January 2013 Archives

The National Employment Law Center has released a useful summary of immigration reform legislation since 2004, with the Immigration Reform and Control Act of 1986 (IRCA) included as a baseline. The most recent bills listed may give us an idea of the contours of the bills Congress is working on now.

One provision in several of the bills that I've been scratching my head about is the requirement to be employed at the time of application for legalization, when by definition, applicants are prohibited from working lawfully. This as much as anything else captures the public confusion about immigrants that has made it so difficult to improve the laws. How do you write a bill that reconciles the fear that immigrants are taking jobs with the fear that they are living off welfare?
I'm going to start publishing lawmaker's statements here on Citizen Orange more regularly. I use SCOUT from the Sunlight Foundation to follow what lawmakers say about the DREAM Act, and am going to start doing so for "immigration" more broadly.

Rep. Yvette Clarke, a Democrat congresswoman from New York's 9th district had this to say about what she thinks priorities should be for the 113th Congress:
UPDATE: I just spoke with a member of the Immigrant Youth Justice League who has that I identify her only by her first name, Cindy. From what little I was able to speak to her, it sounds to me like she personifies what I think the story of this year is going to be as undocumented youth who have won some small measure of safety through the Deferred Action for Childhood Arrivals (DACA) program work to protect friends and family around them. Cindy is eligible for a regular driver's license after receiving deferred action under DACA, but her parents and other members of her community are not, and that's why she's in Springfield fighting for the passage of S.B. 957.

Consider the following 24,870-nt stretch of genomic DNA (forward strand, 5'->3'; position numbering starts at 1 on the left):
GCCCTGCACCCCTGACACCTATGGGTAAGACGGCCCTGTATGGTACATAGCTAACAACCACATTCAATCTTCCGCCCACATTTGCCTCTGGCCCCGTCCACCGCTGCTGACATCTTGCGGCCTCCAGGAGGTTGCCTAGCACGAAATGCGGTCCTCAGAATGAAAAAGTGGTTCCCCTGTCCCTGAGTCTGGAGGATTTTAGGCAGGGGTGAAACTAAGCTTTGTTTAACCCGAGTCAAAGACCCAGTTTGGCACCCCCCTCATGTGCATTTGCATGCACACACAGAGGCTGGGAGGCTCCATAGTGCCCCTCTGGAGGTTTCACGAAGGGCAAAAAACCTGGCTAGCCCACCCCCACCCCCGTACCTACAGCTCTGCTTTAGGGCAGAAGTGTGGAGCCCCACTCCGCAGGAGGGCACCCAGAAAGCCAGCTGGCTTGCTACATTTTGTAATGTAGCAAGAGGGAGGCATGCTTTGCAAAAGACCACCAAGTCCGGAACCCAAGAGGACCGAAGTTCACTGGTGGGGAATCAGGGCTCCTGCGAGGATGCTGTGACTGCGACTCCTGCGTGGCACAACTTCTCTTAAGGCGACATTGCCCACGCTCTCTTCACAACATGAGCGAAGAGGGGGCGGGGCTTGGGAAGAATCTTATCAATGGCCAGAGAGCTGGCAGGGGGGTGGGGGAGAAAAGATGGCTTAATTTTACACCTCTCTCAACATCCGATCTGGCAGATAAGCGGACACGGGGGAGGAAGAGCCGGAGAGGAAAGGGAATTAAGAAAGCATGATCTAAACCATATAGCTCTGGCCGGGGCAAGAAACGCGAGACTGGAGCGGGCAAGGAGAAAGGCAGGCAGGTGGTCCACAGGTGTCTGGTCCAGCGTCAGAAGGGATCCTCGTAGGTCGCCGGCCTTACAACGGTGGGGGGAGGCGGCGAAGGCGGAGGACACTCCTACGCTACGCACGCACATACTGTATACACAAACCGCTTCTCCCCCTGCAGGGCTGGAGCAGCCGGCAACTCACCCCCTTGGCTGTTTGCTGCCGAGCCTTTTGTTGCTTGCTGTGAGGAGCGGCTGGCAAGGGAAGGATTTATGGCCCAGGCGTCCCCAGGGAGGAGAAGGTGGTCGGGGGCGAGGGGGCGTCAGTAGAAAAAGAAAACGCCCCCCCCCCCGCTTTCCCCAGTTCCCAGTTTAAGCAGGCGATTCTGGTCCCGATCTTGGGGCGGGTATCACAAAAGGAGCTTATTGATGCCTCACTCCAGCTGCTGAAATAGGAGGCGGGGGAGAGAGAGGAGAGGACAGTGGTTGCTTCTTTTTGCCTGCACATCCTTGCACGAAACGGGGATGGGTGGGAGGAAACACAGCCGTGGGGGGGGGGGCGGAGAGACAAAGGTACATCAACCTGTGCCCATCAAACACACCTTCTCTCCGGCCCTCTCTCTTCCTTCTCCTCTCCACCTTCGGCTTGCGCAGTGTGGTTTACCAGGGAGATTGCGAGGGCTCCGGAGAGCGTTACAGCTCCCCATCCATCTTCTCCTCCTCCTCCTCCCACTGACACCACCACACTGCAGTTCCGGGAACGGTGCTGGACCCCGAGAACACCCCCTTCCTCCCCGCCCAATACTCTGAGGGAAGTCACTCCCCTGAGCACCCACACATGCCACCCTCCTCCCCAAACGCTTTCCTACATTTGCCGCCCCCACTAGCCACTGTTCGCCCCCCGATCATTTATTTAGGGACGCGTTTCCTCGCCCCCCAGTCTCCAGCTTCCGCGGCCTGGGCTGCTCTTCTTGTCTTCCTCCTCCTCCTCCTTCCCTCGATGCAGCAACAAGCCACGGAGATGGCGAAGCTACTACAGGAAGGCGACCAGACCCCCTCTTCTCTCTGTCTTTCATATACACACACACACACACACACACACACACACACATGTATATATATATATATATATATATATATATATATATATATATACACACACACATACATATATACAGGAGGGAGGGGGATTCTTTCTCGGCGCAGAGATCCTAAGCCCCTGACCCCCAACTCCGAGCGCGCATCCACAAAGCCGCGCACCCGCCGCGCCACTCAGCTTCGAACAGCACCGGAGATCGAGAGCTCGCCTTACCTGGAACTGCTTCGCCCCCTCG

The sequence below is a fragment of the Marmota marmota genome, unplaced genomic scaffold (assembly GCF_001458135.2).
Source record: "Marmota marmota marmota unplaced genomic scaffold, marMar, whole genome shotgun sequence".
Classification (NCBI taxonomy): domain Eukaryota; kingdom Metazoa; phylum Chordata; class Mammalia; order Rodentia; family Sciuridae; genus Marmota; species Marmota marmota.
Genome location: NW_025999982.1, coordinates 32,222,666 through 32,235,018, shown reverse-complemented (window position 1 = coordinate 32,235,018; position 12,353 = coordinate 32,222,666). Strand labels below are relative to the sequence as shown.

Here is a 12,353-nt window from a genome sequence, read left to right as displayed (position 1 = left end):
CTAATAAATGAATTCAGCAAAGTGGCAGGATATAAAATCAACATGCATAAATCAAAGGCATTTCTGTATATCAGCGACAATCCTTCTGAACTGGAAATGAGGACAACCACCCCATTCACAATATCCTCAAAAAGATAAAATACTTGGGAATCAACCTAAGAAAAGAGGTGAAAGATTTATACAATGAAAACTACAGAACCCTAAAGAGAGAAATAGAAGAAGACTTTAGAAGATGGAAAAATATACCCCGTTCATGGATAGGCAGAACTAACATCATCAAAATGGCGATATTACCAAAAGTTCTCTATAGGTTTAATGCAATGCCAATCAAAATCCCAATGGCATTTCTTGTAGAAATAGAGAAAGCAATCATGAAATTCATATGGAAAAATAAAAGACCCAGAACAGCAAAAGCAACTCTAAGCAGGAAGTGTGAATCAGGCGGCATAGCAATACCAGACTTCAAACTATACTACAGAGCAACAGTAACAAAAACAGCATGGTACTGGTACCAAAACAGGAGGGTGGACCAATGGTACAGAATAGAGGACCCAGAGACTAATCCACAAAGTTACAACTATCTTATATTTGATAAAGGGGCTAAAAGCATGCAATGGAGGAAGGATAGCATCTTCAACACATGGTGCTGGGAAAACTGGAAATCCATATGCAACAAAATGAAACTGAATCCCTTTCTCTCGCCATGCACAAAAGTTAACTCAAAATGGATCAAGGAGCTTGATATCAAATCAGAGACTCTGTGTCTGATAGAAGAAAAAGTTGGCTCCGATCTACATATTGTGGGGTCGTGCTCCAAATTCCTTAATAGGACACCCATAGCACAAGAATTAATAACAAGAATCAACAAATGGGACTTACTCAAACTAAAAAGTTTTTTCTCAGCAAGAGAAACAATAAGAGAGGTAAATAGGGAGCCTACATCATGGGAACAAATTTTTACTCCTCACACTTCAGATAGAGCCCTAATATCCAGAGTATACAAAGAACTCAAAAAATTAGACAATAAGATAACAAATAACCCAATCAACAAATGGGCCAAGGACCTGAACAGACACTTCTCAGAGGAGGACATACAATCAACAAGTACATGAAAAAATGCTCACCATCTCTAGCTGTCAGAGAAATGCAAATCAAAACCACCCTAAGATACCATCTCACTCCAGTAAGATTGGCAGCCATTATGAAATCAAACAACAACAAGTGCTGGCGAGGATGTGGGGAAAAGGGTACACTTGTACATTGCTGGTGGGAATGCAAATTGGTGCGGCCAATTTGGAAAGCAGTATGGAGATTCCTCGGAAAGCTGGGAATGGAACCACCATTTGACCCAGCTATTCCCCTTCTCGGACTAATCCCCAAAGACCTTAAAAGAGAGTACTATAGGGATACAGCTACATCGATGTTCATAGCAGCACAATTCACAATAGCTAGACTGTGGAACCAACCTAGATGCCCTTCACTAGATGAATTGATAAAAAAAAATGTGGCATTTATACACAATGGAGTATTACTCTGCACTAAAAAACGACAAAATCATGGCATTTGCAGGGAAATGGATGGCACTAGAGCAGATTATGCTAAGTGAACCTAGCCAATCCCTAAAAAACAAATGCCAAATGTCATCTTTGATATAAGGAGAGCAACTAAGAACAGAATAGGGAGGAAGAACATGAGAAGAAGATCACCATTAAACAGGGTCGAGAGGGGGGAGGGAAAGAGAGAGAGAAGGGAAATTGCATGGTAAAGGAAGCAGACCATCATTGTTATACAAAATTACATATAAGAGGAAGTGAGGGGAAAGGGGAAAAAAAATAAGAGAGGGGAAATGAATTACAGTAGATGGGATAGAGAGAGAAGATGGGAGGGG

According to IYJL the bill just passed out of committee but there about 5 votes short in the House. Speaker Madigan, as far as I can tell has not yet publicly said whether he publicly supports or opposes the bill. Cindy said to keep pushing Speaker Madigan, and if you live in Illinois to contact your legislators. If your legislator already supports the bill, ask them to move other legislators.

ORIGINAL POST: It looks like it's going to come down to the wire, but there's a real chance that 250,000 undocumented immigrants in Illinois could be able to drive without fear coming out of this legislative session in Illinois.

This is bigger than Illinois. It could reverse a national trend that the pro-migrant movement has been on the losing side of for some time.

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